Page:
White Brain Matter: A Key to Aging Well
The way white matter or brain nerve fibers are connected around the brain affects the longevity of human intelligence in old age. Researchers believe they can now focus on treatments to savor the sharp mind.
Article written by guest writer Rin Mitchell
What’s the Latest Development?
Researchers from the University of Edinburgh have found that people with a well-integrated wiring of myelinated nerve fibers (white matter) in the brain will be sharper well into old age—when mental decline could potentially occur. Researchers used a few different imaging techniques and have found that a lack of these properly-wired interconnected fibers have a negative impact on human intelligence—by changing the networks and slowing down the rate at which the brain processes and performs. Images studied came from a group of 1100 people born in 1936 whose intelligence and general health had been tracked since they were 11 years old. This research, which is part of a large study called the Disconnected Mind Project, identifies the differences in cognitive aging in people.
What’s the Big Idea?
The comprehension of human intelligence for all ages and the connection of white matter allow doctors to focus on effective treatments for pathological and age-related mental complications. In addition, with this knowledge medical experts can identify strategies to keep the human brain in good mental shape in old age.
Here's the science of black holes, from supermassive monsters to ones the size of ping-pong balls.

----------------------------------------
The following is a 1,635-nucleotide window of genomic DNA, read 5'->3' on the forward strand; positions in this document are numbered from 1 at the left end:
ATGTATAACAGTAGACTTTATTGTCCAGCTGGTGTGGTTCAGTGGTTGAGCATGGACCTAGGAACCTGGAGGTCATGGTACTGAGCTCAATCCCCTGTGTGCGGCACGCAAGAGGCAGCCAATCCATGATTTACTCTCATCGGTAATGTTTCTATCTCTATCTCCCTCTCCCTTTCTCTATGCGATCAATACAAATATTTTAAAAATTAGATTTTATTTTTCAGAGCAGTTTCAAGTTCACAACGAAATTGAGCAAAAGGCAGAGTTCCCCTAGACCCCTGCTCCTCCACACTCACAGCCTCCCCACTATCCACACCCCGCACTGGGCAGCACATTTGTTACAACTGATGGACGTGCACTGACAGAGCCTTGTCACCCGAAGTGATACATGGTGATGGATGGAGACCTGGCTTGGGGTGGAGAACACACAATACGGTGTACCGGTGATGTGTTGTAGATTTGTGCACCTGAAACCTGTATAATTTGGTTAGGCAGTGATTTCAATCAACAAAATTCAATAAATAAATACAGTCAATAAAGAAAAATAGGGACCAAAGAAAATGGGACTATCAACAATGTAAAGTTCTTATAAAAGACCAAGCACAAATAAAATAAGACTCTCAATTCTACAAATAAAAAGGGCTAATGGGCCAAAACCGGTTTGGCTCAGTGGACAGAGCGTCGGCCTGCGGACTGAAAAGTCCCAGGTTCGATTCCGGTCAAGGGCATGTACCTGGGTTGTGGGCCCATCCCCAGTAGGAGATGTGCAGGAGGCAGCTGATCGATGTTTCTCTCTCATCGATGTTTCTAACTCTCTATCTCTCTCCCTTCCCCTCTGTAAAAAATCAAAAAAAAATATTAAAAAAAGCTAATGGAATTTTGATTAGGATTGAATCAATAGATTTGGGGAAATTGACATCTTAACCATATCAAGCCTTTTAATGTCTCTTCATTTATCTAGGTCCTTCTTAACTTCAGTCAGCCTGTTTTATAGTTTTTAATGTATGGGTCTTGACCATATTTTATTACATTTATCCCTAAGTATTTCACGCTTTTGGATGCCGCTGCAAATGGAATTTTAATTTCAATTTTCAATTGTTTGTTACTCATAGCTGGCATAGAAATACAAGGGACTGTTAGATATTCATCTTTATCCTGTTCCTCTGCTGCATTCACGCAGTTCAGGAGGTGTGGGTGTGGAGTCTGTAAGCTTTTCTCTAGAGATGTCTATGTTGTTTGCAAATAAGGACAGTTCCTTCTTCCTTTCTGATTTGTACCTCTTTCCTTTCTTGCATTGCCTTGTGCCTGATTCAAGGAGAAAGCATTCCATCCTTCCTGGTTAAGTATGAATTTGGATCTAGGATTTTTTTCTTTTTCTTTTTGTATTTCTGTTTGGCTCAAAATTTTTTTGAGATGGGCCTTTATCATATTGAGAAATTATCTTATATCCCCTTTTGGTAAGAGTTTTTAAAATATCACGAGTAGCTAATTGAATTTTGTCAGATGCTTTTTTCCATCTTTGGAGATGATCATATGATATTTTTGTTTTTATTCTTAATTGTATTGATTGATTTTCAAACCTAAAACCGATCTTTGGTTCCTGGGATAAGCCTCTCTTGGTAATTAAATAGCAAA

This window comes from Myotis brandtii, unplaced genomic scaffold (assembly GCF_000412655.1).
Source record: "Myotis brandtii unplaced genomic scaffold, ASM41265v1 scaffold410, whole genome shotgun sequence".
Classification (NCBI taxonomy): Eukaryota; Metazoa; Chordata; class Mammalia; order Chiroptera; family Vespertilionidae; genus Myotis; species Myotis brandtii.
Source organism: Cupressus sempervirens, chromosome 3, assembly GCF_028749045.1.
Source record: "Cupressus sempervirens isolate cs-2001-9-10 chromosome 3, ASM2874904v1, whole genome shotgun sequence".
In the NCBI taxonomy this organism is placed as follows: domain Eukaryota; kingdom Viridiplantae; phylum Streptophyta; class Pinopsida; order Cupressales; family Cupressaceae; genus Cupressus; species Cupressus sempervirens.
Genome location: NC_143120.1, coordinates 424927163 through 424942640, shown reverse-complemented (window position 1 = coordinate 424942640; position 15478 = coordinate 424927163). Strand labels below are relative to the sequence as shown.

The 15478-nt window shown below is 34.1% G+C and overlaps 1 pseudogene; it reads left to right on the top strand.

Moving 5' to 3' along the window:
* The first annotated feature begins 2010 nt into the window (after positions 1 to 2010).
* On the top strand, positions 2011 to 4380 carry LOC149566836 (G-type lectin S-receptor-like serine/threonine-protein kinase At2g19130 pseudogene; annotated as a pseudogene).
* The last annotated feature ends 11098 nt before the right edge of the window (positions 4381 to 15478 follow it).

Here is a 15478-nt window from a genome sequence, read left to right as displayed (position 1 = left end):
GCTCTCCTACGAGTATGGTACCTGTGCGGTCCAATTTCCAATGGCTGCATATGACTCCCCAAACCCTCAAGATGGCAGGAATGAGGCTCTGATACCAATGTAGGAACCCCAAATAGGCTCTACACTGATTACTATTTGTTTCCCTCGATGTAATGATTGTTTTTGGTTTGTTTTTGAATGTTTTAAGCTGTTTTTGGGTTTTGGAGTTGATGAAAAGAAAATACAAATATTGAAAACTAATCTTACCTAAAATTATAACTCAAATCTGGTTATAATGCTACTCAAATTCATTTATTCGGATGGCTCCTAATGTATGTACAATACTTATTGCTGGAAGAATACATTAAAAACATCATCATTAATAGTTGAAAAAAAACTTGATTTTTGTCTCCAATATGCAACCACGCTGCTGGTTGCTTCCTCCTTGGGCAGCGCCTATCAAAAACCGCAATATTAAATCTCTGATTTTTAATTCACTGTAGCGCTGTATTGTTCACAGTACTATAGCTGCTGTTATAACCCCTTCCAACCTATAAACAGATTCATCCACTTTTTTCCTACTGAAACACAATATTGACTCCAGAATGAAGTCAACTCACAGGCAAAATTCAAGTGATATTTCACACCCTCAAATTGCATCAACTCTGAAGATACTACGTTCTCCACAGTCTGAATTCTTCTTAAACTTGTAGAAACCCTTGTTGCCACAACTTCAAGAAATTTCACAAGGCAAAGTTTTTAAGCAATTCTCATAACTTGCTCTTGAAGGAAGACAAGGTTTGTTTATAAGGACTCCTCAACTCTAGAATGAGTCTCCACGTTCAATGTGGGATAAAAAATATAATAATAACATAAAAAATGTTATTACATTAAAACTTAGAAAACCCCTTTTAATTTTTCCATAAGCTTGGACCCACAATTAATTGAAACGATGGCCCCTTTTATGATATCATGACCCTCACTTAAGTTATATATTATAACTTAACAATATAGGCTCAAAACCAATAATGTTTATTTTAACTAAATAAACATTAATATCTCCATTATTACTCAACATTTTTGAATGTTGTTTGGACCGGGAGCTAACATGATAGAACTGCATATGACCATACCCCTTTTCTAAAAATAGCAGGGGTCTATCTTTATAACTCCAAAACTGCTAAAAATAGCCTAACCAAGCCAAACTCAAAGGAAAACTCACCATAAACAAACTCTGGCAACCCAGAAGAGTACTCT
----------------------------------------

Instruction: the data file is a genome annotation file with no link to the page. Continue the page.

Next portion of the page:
- There's more than one way to make a black hole, says NASA's Michelle Thaller. They're not always formed from dead stars. For example, there are teeny tiny black holes all around us, the result of high-energy cosmic rays slamming into our atmosphere with enough force to cram matter together so densely that no light can escape.
- CERN is trying to create artificial black holes right now, but don't worry, it's not dangerous. Scientists there are attempting to smash two particles together with such intensity that it creates a black hole that would live for just a millionth of a second.
- Thaller uses a brilliant analogy involving a rubber sheet, a marble, and an elephant to explain why different black holes have varying densities. Watch and learn!
- Bonus fact: If the Earth became a black hole, it would be crushed to the size of a ping-pong ball.
Protected animals are feared to be headed for the black market.
In a breakthrough for nuclear fusion research, scientists at China's Experimental Advanced Superconducting Tokamak (EAST) reactor have produced temperatures necessary for nuclear fusion on Earth.
- The EAST reactor was able to heat hydrogen to temperatures exceeding 100 million degrees Celsius.
- Nuclear fusion could someday provide the planet with a virtually limitless supply of clean energy.
- Still, scientists have many other obstacles to pass before fusion technology becomes a viable energy source.
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